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Protein, vitamins, essential fatty acids, minerals and antioxidants are the critical foods for health. Note that starch and sugar are not; glucose can be made from protein. Of course, I am not recommending that one eat only protein, but it is important to be reminded that protein is much more critical than starch/sugar. While I am a supporter of supplements to improve our overall nutrition, I also prefer natural food as the major source of nutrients. And when it comes to antioxidants, the evidence is overwhelming that the best source is foods rich in antioxidants. Blueberries, strawberries, green tea and even dark chocolate are increasingly publicized for their antioxidant virtues. After reading well over 10,000 scientific studies of nutrition, I am convinced that pomegranates appear to provide better antioxidant gifts than any other food.

Pomegranate has long been a mythical aphrodisiac. Ancient Egyptians regarded the pomegranate as an aphrodisiac. They made wine and liqueur from the juice. It was often represented as a symbol of plenty or fertility and is associated with the Goddess Hathor. Recent research in rabbits (another symbol of high fertility) suggests that pomegranate prevents atherosclerotic causes of erectile dysfunction.

Indeed, it is a toss up as to whether pomegranate is better as a preventive of cancer or of atherosclerosis. Pomegranate decreases LDL and susceptibility to aggregation, and reduces lipid peroxidation. Over a period of time it significantly reduces atherosclerotic plaque. It inhibits serum angiotensin converting enzyme activity and reduces systolic blood pressure. It has been proven to inhibit development of atherosclerotic lesions in humans and in animals, even reversing carotid artery stenosis. And it reduces malondialdehyde, a significant reflection of free radical metabolism.

Interestingly, pomegranate is one of several foods that contain melatonin, serotonin and tryptamine. Incidentally, under-ripe bananas, corn, rice, barley and ginger all contain these essential neurochemicals.

Pomegranate juice has been found to be antiviral, antifungal and antibacterial, which may be responsible for its beneficial effect in periodontitis. It also has been found to prevent skin cancer when applied as a 5% gel. In animals it inhibits ovariectomy-stimulated bone turnover loss, suggesting potential benefit in postmenopausal osteoporosis. It also enhances wound healing and helps heal injured gastric mucosa.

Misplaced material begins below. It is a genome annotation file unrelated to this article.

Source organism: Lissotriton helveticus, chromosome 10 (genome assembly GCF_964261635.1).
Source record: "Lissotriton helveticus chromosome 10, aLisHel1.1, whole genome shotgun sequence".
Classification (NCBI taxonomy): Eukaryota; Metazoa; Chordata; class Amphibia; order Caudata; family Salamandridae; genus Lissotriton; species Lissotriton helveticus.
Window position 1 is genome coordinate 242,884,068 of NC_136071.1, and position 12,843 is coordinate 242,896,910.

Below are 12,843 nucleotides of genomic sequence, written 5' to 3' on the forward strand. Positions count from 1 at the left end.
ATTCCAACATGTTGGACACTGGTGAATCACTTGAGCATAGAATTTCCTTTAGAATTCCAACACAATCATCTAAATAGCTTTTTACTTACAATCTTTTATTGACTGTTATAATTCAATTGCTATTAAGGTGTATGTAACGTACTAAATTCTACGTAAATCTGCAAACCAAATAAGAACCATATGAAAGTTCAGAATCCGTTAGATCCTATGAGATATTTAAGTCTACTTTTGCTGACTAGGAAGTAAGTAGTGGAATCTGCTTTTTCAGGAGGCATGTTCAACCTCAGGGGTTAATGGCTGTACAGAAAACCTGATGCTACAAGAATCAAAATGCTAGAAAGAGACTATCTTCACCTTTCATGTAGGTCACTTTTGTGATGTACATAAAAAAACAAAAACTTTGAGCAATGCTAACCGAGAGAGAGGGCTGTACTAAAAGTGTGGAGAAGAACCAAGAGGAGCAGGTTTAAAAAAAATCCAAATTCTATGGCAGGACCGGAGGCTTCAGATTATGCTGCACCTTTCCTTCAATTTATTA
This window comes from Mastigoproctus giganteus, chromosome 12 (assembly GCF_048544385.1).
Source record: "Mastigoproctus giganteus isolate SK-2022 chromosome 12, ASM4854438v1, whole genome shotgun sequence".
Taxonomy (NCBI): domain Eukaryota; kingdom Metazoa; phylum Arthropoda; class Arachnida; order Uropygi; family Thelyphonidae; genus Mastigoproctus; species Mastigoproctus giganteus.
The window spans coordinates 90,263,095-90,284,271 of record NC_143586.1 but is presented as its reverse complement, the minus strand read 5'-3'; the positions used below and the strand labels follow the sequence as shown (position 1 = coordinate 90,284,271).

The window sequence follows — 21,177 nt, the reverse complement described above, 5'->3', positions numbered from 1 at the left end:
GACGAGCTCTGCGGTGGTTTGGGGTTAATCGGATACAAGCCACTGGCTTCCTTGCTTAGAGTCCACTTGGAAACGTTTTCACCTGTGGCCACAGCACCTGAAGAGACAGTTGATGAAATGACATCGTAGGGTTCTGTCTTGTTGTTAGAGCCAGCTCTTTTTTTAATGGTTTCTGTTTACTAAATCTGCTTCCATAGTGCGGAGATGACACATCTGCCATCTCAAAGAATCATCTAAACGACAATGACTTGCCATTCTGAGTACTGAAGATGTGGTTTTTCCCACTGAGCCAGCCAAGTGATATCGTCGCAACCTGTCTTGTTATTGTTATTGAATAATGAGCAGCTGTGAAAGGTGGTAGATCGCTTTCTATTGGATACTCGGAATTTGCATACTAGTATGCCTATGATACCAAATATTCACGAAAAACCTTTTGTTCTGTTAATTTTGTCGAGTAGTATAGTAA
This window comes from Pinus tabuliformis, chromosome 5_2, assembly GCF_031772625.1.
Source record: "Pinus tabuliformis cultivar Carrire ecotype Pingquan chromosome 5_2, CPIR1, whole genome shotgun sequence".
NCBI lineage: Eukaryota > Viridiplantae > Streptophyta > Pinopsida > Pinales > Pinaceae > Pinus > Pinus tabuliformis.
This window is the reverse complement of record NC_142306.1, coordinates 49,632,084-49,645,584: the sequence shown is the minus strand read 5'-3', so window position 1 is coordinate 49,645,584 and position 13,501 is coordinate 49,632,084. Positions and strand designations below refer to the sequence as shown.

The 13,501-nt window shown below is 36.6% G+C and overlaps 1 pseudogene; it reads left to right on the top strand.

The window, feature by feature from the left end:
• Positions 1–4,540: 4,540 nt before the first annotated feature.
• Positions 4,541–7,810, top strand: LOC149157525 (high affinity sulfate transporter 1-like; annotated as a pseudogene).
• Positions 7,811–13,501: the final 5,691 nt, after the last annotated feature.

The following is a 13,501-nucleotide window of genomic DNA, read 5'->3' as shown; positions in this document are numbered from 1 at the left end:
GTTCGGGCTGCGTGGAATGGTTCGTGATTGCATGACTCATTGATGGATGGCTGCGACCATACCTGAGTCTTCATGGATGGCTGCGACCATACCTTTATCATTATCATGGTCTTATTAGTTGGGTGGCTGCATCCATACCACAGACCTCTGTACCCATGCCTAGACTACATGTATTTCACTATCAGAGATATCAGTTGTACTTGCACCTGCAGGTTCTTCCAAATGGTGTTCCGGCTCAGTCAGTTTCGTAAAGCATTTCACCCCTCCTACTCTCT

Perhaps most striking is the evidence of benefit in various cancers. It inhibits human promyelocytic leukemia cells. It suppresses chemically induced colon carcinogenesis in rats. And human colonic microflora enhance the antioxidant properties. Pomegranate extracts potently suppress proliferation, xenograph growth and invasion of human prostate cancer cells. One recent study showed doubling of life expectancy in men with prostate cancer when they supplemented with pomegranate. As might be expected, breast cancer cells are also inhibited by pomegranate extracts. The entire pomegranate fruit has antioxidant effects—peel, fruit and seeds. The fresh fruit and fermented fruit are both higher in concentration of antioxidants than any other known food.

The bottom line is EAT OR DRINK POMEGRANATE! One of the best sources is Brownwood Acres, Their pomegranate concentrate contains the equivalent of one medium pomegranate in each tablespoon. You can also get whole dried fruit capsules from Natures Way, I have no financial interest in either product but I do use them.


Int J Food Sci Nutr, 2004, 55:511-516
J Urol, 2005, 174: 386-393
Invest New Drugs, 2005, 23: 121-122; 11-20
J Ethanopharmacol, 2005, 96: 335-339; 171-176
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Breast Cancer Res Treat, 2002, 71: 203-217
Eur J Cancer Prev, 2004, 13: 345-348
Phytother Res, 2004, 18: 718-722
J Med Food, 2004, 7: 13-18; 274-283
Cancer Sci, 2004, 95: 481-486
Clin Nutr, 2004, 23: 423-433
J Ethanopharmacol, 2004, 92: 93-101
Angiogenesis, 2003, 6: 121-128
J Int Periodontol, 2003, 5: 106-115
J Med Foods, 2002, 5: 153-157
Drugs Exp Clin Res, 2002, 28: 49-62
Arteriosclerosis, 2001, 158: 195-198
Am J Clin Nutr, 2000, 71: 1062-1070


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